How to Clean Your Computer Keyboard

January 31, 2009

in computer hardware

by Tina Gasperson

Keyboards are naturals for collecting dust, debris, and all kinds of nasties. Studies show that the computer keyboard is one of the most germ-infested locations in any business office or even your home. If you use a computer as part of your job, your fingers are constantly on your keyboard depositing and picking up dirt and germs. Have you ever eaten lunch in front of your computer? If so, you’ve probably dropped a load of crumbs between the keys, and even spilled a few drops (or more) of your soda or coffee.

Most of the time the final straw that drives us to do something about the keyboard is sticking keys. If a crumb or other piece of detritus lodges under or between the keys just right, it can become impossible to type. If you don’t have a spare keyboard waiting in the wings, try these tips for restoring yours to working condition.

Unplug the keyboard, turn it upside down and give it a vigorous shaking. You may be surprised at the things that fall out. A few gentle smacks on the back of the keyboard may help to dislodge larger crumbs. Try using “canned air,” available at your local electronics store, to blow debris out – although this method may more firmly lodge the debris under the keys.

If you’ve spilled something sticky on your keyboard it may require more drastic measures to get things back to normal. Wipe the surface of your keyboard with a damp cloth, working it between the keys. For an in-depth cleaning, you can remove the key caps by gently prying them off with the edge of a butter knife or standard screwdriver. Just be sure you know in what order to put them back on. Print a keyboard diagram before you start, if there’s any doubt.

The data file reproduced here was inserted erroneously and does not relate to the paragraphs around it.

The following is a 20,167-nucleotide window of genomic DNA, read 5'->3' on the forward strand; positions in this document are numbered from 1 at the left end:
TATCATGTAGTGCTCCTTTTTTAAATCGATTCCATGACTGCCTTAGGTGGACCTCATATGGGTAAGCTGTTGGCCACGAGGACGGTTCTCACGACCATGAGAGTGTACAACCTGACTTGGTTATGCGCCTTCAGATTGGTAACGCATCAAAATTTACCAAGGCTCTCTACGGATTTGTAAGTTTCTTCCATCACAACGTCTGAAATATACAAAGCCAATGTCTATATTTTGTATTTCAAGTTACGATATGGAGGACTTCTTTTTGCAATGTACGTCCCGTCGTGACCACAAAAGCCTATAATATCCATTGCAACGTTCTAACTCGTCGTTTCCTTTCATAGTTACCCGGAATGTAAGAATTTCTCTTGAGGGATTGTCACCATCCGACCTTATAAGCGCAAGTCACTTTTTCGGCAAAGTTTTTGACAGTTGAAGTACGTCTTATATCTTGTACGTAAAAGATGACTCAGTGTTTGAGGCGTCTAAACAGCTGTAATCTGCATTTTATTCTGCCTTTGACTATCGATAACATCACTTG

If you do have a spare keyboard lying around (or a couple of days you can spare without your computer), try this trick for restoring your typing surface to like-new condition: put it in the dishwasher. Many experts agree this is an effective way to get every crumb out without having to take your keyboard apart. Just put the keyboard in the dishwasher and wash it in the normal cycle, but with no detergent or soap. It will take a day or two for it to dry, but after that your keyboard should be as good as new.

Tina Gasperson (, affectionately known as Computer Lady by her family, has been writing about IT, home computing, and the Internet for more than a decade.